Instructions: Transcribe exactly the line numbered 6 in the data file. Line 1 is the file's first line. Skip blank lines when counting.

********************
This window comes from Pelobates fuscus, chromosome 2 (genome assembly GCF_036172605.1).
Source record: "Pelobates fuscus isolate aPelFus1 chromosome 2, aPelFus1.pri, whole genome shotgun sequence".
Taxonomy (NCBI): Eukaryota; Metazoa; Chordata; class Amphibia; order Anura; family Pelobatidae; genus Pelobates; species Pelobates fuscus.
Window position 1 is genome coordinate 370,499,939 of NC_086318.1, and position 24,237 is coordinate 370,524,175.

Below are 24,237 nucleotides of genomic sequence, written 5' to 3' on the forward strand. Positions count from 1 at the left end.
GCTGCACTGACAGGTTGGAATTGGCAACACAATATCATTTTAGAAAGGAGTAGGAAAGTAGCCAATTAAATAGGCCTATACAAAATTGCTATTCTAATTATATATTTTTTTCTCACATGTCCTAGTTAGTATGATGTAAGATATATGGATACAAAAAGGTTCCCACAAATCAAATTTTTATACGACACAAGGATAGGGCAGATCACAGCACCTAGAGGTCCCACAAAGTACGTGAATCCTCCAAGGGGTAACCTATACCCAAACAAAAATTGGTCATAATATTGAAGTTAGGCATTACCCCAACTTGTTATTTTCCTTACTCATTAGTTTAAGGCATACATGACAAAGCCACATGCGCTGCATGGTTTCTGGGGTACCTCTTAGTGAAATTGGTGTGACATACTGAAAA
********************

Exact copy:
GCTGCACTGACAGGTTGGAATTGGCAACACAATATCATTTTAGAAAGGAGTAGGAAAGTAGCCAATTAAATAGGCCTATACAAAATTGCTATTCTAATTATATATTTTTTTCTCACATGTCCTAGTTAGTATGATGTAAGATATATGGATACAAAAAGGTTCCCACAAATCAAATTTTTATACGACACAAGGATAGGGCAGATCACAGCACCTAGAGGTCCCACAAAGTACGTGAATCCTCCAAGGGGTAACCTATACCCAAACAAAAATTGGTCATAATATTGAAGTTAGGCATTACCCCAACTTGTTATTTTCCTTACTCATTAGTTTAAGGCATACATGACAAAGCCACATGCGCTGCATGGTTTCTGGGGTACCTCTTAGTGAAATTGGTGTGACATACTGAAAA